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Matt Knepley, Keynote Speaker

Matt Knepley

How Should We Write Simulation Software

Wednesday, April 12th
4:30 PM - 5:30 PM
Davis Hall, Room 101
This event is open to the public - no prior registration is required to attend.

Abstract:  Finite element and finite volume simulators are workhorses for scientific and engineering computation. Successful examples are several decades old. Can a case be made for redesigning these venerable codes to make them more maintainable, portable, efficient, scalable, and flexible? We will argue that indeed simulations can be reorganized to allow easier comparison between modern algorithms, ease the maintenance burden, aid architectural optimization, and greatly reduce the conceptual complexity of the code. We will use ideas from analysis, topology, software engineering, and numerical analysis to arrive at these conclusions.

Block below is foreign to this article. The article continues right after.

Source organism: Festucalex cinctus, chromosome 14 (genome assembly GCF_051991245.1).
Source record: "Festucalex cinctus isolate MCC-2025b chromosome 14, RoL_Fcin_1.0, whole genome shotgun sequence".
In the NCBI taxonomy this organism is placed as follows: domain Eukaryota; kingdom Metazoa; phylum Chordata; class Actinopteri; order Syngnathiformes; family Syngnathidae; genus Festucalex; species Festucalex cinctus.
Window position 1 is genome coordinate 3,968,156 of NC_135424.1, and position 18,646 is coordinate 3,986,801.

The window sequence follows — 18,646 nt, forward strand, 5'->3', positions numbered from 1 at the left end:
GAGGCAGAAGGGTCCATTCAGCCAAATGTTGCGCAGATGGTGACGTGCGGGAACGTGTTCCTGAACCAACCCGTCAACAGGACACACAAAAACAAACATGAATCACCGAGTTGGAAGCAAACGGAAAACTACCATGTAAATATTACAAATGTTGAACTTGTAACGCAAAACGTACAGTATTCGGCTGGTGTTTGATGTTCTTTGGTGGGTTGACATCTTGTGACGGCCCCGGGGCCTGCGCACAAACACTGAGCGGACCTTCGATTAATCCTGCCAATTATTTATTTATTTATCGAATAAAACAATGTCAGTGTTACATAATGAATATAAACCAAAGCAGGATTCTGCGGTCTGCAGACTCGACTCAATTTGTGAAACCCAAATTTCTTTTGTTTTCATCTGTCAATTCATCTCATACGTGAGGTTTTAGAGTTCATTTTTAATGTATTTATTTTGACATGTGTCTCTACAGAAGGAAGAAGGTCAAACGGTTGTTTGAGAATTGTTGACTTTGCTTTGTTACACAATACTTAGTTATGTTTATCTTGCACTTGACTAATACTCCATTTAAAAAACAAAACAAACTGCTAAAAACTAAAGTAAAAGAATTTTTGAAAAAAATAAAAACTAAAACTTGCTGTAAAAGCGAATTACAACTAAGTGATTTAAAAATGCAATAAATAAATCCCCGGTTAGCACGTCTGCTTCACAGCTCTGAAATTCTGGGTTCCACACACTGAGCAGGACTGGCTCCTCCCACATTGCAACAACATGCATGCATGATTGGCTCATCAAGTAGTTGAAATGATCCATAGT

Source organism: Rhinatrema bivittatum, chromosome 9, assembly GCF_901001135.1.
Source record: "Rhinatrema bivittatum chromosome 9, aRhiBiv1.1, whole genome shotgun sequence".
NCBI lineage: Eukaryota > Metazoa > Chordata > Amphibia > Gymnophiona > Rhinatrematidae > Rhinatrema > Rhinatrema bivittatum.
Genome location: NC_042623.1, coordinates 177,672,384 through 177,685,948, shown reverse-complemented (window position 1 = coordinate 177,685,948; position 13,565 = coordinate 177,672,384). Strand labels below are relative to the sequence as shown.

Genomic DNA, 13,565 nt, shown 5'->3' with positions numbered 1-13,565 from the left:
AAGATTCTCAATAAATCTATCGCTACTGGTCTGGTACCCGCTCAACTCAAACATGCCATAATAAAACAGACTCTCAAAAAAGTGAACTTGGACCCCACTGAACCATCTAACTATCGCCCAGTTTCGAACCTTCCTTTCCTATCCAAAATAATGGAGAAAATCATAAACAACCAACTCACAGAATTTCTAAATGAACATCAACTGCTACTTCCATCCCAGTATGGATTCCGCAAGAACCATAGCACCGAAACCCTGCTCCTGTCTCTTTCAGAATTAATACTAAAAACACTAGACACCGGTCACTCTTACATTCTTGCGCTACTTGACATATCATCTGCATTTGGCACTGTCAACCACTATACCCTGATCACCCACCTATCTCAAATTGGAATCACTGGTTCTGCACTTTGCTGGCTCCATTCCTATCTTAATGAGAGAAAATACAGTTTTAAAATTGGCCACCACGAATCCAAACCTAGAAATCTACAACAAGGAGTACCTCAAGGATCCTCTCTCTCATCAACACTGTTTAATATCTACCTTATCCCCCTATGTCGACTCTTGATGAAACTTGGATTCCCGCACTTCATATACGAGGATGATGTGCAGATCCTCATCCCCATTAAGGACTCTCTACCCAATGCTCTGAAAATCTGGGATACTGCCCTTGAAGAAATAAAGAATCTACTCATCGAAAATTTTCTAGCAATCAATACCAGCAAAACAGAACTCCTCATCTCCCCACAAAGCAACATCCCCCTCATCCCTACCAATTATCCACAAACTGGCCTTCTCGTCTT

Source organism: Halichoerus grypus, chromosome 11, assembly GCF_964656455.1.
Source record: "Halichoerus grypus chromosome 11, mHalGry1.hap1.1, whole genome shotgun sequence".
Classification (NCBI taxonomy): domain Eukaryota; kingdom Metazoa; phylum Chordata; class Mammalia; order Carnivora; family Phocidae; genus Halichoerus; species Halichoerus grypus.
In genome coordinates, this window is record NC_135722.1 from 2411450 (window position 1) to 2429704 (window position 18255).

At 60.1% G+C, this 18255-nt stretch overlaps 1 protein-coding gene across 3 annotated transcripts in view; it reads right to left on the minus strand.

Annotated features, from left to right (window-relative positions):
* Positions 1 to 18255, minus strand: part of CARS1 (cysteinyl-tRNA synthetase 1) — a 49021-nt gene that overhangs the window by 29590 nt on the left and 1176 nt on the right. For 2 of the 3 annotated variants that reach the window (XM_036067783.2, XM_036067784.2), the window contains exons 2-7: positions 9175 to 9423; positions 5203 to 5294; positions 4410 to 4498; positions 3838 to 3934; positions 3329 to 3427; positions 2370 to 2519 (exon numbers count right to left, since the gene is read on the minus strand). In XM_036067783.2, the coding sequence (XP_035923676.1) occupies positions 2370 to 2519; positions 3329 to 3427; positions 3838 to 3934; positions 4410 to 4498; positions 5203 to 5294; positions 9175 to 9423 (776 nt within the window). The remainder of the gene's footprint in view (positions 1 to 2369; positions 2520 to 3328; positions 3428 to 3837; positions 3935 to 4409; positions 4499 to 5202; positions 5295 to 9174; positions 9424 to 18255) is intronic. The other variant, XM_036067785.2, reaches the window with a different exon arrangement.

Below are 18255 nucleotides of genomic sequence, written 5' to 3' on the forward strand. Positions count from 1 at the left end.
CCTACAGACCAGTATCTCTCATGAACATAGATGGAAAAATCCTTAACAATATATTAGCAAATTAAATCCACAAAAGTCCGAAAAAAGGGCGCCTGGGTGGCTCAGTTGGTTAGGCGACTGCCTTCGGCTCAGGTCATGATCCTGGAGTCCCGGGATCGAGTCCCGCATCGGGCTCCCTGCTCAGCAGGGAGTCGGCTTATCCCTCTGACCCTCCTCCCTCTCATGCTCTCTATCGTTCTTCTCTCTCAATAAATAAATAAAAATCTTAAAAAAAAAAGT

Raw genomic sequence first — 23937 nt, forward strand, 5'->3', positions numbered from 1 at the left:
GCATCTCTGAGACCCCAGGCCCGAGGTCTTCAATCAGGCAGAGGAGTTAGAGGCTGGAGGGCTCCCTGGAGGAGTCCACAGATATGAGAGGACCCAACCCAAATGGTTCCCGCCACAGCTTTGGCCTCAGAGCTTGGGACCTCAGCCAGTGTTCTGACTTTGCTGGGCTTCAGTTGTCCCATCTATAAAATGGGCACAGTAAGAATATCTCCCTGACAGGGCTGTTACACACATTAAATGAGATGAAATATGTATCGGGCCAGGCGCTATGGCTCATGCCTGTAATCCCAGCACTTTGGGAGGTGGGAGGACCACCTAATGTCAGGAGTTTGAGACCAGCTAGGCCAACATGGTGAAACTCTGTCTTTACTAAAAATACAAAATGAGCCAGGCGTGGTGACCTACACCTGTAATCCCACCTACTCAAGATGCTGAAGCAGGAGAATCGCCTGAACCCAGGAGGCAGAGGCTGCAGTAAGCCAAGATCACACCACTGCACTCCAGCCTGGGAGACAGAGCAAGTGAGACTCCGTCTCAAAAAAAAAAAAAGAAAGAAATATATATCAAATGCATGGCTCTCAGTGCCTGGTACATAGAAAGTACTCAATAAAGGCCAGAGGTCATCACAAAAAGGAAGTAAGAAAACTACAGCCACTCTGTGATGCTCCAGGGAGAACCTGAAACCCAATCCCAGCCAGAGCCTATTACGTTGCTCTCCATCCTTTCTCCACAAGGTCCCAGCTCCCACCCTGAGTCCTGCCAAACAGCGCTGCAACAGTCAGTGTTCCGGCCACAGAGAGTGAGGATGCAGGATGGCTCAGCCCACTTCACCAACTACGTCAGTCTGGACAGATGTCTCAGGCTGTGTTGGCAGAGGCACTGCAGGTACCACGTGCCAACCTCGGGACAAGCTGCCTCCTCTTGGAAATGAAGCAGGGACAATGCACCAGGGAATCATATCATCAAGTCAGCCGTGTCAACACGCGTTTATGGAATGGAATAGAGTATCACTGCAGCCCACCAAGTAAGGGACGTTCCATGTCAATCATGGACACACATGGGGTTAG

Biography:  Matthew G. Knepley received his B.S. in Physics from Case Western Reserve University in 1994, an M.S. in Computer Science from the University of Minnesota in 1996, and a Ph.D. in Computer Science from Purdue University in 2000. He was a Research Scientist at Akamai Technologies in 2000 and 2001. Afterwards, he joined the Mathematics and Computer Science department at Argonne National Laboratory (ANL), where he was an Assistant Computational Mathematician, and a Fellow in the Computation Institute at University of Chicago, becoming a Senior Research Associate in 2009. In 2015, he joined the Computational and Applied Mathematics department at Rice University. His research focuses on scientific computation, including scalable algorithms and parallel computing, numerical analysis, software development, and computational geophysics and biology. He is an author of the widely used PETSc library for scientific computing from ANL, and is a principal designer of the PyLith library for the solution of dynamic and quasi-static tectonic deformation problems. He developed the PETSc scalable unstructured mesh support based upon ideas from combinatorial topology. He was a J. T. Oden Faculty Research Fellow at the Institute for Computation Engineering and Sciences, UT Austin, in 2008, won the R&D 100 Award in 2009, and the SIAM/ACM Prize in Computational Science and Engineering in 2015 as part of the PETSc team.